Robert Yates, a renowned engine builder and NASCAR Cup Series champion team owner died Monday after losing his battle with liver cancer. He was 74. His son, Doug Yates, president and CEO of Roush Yates Engines, announced his father’s passing Monday night, onTwitter.
“My Dad and Hero, Robert Yates, has passed and is with the Lord. Thanks for all the prayers and support.”
“Hero — my dad’s my hero,” his son said. “My dad’s the toughest guy you’ve ever met. Never give up, always looking for the positive and looking for a competitive advantage, and that’s the way he raised myself and our family and everybody at Roush Yates.”
In May, Yates was in attendance for his selection as an inductee into the 2018 NASCAR Hall of Fame, winning 94 percent of the votes. The emotion was evident in his voice as he said, “I don’t even know if I’ll sleep tonight. I’m so honored and I love this sport, and I want this sport to do the same thing it did for me, again and again and again.”
At the induction announcement, Yates also recalled a former professor saying, “Robert Yates will never amount to anything. He’s working on a tractor instead of studying.”
However, his expertise as a mechanic would lead to 77 victories as an engine builder. Yates made the move to NASCAR in 1971, working with Hall of Famer Junior Johnson. His engines powered Cale Yarborough’s cars and propelled Bobby Allison to a Cup Series championship title in 1983 for DiGard Racing.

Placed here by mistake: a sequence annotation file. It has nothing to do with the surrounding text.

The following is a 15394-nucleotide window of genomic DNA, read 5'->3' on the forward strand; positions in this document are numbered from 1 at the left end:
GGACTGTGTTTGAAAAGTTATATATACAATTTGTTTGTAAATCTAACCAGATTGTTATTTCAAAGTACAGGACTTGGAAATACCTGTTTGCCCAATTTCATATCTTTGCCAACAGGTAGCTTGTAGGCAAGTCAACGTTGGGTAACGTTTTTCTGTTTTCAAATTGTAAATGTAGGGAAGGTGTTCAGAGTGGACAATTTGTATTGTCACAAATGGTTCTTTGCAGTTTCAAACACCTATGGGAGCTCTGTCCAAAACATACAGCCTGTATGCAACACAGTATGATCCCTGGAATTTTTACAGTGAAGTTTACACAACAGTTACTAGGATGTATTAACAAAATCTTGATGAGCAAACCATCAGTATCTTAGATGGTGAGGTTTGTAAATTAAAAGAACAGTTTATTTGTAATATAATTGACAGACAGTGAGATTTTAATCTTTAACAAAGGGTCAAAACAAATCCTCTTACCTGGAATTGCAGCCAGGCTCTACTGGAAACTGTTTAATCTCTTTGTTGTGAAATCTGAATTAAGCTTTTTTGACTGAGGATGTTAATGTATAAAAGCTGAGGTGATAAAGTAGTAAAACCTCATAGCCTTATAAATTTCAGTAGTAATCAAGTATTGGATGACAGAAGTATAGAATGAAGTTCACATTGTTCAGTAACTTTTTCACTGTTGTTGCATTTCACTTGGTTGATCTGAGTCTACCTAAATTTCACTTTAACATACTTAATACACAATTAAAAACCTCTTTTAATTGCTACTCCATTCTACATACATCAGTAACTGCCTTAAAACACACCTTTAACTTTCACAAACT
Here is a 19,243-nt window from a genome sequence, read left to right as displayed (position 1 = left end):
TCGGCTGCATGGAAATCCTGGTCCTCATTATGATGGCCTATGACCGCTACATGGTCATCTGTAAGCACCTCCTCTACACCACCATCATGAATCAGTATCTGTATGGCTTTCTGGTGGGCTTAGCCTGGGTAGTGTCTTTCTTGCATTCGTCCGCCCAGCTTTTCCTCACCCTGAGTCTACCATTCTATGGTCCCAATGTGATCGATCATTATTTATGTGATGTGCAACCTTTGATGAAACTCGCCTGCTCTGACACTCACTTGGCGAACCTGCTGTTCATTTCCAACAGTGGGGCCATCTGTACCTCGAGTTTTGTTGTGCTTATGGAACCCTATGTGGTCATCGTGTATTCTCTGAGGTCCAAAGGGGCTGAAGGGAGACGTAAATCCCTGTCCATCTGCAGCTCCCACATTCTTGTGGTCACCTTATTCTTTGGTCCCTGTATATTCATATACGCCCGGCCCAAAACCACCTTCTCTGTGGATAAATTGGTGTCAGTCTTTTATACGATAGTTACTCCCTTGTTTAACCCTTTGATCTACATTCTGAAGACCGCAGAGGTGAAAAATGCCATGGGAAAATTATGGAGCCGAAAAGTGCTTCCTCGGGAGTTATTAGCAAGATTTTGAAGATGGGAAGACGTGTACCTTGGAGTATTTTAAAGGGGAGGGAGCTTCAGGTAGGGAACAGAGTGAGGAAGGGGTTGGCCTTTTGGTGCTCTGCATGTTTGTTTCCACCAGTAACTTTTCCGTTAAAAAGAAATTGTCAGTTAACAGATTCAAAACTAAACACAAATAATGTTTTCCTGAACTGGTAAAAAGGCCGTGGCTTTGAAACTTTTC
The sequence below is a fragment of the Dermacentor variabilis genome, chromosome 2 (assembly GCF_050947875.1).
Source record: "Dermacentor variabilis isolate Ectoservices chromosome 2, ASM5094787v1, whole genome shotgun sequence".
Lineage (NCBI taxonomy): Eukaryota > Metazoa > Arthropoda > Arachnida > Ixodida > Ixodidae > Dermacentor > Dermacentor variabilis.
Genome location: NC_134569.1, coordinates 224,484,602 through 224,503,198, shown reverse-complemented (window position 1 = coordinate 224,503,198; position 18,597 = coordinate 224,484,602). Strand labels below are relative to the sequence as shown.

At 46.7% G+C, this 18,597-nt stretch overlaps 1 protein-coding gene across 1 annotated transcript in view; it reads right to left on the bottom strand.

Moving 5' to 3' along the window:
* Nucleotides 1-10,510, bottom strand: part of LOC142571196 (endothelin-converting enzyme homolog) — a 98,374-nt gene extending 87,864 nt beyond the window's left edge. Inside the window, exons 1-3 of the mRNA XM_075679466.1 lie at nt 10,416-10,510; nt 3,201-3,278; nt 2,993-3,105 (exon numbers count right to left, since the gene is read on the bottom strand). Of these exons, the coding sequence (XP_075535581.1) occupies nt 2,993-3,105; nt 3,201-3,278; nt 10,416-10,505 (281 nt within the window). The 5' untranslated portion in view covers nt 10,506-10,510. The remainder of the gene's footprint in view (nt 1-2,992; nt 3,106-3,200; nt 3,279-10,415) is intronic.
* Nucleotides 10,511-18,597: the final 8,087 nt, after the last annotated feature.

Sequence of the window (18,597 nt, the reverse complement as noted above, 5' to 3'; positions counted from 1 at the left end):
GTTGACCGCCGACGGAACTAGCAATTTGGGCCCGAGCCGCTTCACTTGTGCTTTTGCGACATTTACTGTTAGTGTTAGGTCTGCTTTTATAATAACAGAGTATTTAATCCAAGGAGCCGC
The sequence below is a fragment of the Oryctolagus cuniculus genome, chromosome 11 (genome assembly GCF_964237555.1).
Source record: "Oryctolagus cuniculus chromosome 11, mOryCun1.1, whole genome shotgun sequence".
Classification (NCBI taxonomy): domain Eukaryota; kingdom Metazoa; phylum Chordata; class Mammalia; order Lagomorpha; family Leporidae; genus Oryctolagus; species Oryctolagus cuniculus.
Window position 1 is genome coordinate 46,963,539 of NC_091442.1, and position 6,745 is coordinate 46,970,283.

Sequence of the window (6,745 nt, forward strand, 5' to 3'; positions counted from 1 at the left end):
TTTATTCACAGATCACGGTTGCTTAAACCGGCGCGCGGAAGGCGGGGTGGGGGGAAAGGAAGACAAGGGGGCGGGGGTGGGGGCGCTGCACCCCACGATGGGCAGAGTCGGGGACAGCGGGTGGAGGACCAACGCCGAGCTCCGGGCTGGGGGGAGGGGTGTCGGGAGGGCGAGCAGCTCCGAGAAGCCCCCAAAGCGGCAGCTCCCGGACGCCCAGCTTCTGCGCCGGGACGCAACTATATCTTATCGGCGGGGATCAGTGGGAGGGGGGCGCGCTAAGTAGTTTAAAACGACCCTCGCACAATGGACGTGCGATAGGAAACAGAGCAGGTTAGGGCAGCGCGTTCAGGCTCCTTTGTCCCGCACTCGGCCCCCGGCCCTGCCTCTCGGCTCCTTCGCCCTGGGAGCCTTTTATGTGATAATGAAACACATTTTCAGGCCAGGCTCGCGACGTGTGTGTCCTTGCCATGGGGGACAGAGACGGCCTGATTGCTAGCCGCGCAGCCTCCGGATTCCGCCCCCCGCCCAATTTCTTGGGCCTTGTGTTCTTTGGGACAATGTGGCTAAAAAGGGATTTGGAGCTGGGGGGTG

Yates’ 21-year career as a NASCAR Premier Series team owner began in 1989 where he went on to capture 57 wins, 49 poles and 270 top-five finishes. In 1999, he won the Cup Series championship with NASCAR Hall of Fame driver Dale Jarrett. Yates fielded cars for Davey Allison, Ernie Irvan, Ricky Rudd, Elliott Sadler, David Gilliland, Paul Menard and more. He won three Daytona 500s, one with Allison in 1992 and two with Jarrett, in 1996 and 2000.
Yates will be missed in the NASCAR community, not only for his contributions to the sports but for the personal impact he made on the lives he touched.
As three-time Cup Champion Tony Stewart said, “Our sport lost one of the most inventive minds and kindest personalities in Robert Yates. I’m glad I got to know him and proud our race team was able to honor him this year at Darlington. He leaves a strong legacy that is carried on by his son, Doug, and all of their employees at Roush Yates Engines. While Robert will certainly be missed, he will always be remembered.”
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